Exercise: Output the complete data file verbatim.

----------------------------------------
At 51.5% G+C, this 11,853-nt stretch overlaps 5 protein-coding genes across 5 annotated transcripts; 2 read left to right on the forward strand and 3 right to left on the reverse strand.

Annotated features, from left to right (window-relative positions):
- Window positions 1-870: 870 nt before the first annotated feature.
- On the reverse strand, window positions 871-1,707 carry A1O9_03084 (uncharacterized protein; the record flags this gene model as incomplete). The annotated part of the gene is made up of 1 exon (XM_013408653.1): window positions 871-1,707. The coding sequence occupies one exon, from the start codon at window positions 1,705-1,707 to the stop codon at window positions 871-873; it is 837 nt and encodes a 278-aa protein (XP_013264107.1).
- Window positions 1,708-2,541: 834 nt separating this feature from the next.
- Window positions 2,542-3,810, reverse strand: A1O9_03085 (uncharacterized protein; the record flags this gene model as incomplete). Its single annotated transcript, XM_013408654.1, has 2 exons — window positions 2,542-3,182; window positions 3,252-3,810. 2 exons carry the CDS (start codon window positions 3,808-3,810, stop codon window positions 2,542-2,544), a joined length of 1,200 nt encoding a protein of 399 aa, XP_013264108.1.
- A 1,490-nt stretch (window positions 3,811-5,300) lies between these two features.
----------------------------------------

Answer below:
At 51.5% G+C, this 11,853-nt stretch overlaps 5 protein-coding genes across 5 annotated transcripts; 2 read left to right on the forward strand and 3 right to left on the reverse strand.

Annotated features, from left to right (window-relative positions):
- Window positions 1-870: 870 nt before the first annotated feature.
- On the reverse strand, window positions 871-1,707 carry A1O9_03084 (uncharacterized protein; the record flags this gene model as incomplete). The annotated part of the gene is made up of 1 exon (XM_013408653.1): window positions 871-1,707. The coding sequence occupies one exon, from the start codon at window positions 1,705-1,707 to the stop codon at window positions 871-873; it is 837 nt and encodes a 278-aa protein (XP_013264107.1).
- Window positions 1,708-2,541: 834 nt separating this feature from the next.
- Window positions 2,542-3,810, reverse strand: A1O9_03085 (uncharacterized protein; the record flags this gene model as incomplete). Its single annotated transcript, XM_013408654.1, has 2 exons — window positions 2,542-3,182; window positions 3,252-3,810. 2 exons carry the CDS (start codon window positions 3,808-3,810, stop codon window positions 2,542-2,544), a joined length of 1,200 nt encoding a protein of 399 aa, XP_013264108.1.
- A 1,490-nt stretch (window positions 3,811-5,300) lies between these two features.